As his next assignment of error, appellant claims that the trial court erred by denying his request for a continuance. Appellant states that a continuance was necessary to allow the defense psychiatrist to examine appellant while he was not under the influence of medication. In his motion filed with the district court, appellant explained that it would take two weeks to remove appellant from all medication and would take approximately three weeks to restore his medication to full dosage.
The grant or denial of a continuance is within the discretion of the trial court and absent an abuse of discretion, this Court will not disturb the trial court's ruling. Walker v. State, 723 P.2d 273, 279 (Okla. Cr. 1986), cert. denied, 479 U.S. 995, 107 S.Ct. 599, 93 L.Ed.2d 600 (1986). In Walker, the defendant asked for a continuance in order to allow the defense psychiatrist sufficient time to review medical records. The continuance was refused by the trial court, and this Court upheld the ruling below, pointing out that the doctor's testimony indicated he had sufficient time to review medical records. Similarly, in the present case, Dr. Von Brauchitsch was asked repeatedly what difficulties he faced in diagnosing appellant. Although he explained many of the problems he encountered, the doctor never mentioned that his examination was hindered by the fact that appellant was on medication. Furthermore, Dr. Von Brauchitsch testified he was able to make a diagnosis and was confident in his diagnosis. In light of these facts, we cannot say the trial court abused its discretion in denying the continuance. See Walker, 723 P.2d at 280.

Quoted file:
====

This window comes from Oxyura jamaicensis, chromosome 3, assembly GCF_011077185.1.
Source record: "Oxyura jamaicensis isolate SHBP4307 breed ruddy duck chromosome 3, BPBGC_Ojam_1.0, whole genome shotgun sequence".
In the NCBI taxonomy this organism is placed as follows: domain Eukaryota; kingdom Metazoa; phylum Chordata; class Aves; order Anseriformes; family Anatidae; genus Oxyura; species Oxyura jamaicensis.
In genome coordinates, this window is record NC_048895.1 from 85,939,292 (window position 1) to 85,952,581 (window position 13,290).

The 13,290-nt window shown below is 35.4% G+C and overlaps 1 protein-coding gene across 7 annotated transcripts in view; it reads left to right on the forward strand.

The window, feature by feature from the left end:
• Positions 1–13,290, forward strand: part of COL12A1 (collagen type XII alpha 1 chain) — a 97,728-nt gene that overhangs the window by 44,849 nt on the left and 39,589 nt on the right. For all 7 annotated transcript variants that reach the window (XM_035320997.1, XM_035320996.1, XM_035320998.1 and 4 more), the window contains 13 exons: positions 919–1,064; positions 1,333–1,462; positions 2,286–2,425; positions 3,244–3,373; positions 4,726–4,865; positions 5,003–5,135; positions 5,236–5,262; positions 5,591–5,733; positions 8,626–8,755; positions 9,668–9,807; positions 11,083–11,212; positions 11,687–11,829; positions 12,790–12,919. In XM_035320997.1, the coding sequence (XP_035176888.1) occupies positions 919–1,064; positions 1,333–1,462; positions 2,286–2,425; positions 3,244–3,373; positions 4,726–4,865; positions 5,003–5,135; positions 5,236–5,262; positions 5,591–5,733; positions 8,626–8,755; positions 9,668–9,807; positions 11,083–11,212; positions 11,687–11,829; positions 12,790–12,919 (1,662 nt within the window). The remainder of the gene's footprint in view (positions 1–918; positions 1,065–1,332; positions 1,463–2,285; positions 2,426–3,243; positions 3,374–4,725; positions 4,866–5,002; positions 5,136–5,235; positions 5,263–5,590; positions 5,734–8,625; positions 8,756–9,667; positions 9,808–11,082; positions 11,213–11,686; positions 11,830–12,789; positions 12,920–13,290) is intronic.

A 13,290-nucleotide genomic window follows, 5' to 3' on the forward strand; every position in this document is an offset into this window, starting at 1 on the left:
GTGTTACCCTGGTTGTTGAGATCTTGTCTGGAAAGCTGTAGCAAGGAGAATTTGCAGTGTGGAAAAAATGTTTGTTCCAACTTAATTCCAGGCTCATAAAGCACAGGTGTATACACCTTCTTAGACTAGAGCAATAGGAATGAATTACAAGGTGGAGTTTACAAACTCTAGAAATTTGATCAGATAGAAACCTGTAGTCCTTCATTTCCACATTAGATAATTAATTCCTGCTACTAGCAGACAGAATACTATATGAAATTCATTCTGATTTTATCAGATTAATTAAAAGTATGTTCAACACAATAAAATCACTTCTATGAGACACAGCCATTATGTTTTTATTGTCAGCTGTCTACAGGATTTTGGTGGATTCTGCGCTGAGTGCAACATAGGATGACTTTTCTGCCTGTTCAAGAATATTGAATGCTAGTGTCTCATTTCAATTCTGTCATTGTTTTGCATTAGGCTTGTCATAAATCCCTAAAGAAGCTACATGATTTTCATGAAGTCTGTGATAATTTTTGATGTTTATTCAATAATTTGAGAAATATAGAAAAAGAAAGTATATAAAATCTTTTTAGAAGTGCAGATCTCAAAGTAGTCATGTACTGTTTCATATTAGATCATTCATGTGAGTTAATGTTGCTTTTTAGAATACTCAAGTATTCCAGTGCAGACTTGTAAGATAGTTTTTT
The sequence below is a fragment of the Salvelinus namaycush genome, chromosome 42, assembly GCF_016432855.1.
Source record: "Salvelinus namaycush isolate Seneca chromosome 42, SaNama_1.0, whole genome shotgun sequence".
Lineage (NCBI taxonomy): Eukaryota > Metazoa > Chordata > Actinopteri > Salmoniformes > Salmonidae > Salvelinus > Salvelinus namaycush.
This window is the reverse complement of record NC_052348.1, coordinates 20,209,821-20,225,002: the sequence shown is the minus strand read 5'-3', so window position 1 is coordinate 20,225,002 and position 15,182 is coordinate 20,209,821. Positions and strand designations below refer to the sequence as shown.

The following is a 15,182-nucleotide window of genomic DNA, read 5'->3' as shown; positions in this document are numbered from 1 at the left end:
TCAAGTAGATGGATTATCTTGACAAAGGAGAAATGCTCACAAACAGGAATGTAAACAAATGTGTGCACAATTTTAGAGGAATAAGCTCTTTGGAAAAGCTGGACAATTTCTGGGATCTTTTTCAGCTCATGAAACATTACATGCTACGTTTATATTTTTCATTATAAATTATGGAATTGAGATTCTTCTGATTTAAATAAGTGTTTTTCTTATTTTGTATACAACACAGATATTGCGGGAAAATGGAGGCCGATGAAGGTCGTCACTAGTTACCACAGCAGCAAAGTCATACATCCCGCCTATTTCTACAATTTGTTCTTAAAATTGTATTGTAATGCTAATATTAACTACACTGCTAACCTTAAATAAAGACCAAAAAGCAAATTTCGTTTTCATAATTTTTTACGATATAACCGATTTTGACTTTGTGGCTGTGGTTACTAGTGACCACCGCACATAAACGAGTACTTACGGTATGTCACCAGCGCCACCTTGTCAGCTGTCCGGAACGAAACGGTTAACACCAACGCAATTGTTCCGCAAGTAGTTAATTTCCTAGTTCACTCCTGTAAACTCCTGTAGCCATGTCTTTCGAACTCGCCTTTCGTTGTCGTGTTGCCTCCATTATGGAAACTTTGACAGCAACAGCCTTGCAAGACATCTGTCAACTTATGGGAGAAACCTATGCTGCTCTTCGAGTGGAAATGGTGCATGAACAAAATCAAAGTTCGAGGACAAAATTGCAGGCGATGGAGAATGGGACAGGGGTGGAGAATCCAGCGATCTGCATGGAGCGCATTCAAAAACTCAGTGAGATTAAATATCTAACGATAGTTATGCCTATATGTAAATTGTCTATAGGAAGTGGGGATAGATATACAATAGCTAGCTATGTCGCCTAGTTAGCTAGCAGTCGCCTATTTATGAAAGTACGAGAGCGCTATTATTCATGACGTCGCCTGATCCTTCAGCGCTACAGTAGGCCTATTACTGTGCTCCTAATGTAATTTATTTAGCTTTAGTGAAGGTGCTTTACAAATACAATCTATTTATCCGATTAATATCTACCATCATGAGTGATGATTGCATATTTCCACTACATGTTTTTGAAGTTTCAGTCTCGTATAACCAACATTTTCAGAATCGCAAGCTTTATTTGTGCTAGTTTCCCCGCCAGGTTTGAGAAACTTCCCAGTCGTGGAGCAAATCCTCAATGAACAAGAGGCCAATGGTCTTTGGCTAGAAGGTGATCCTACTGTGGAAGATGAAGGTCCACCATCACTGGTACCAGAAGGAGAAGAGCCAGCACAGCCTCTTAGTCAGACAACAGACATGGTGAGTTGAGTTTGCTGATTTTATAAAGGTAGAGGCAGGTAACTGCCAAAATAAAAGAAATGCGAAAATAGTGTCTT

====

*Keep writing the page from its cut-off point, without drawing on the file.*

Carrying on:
Next, appellant claims he should not have been shackled during his trial. Before trial, the judge questioned defense counsel as to whether appellant should remain shackled during trial to protect others in the courtroom. Defense counsel agreed that appellant should remain shackled, but asked that precautions be taken to ensure that the shackles were not viewed by the jurors. Defense counsel concedes that no juror reported seeing the leg shackles.
In Davis v. State, 709 P.2d 207, 209 (Okla. Cr. 1985), this Court reiterated the rule that no defendant shall be tried in handcuffs or shackles unless he waives his right. However, in the present case, appellant affirmatively waived his right to be free of shackles. We also note that, on all occasions, appellant was brought into the courtroom before the jury and taken out after the jury had been removed. Defense table was covered by a cloth to prevent the jury from viewing the shackles. Thus, we find no error.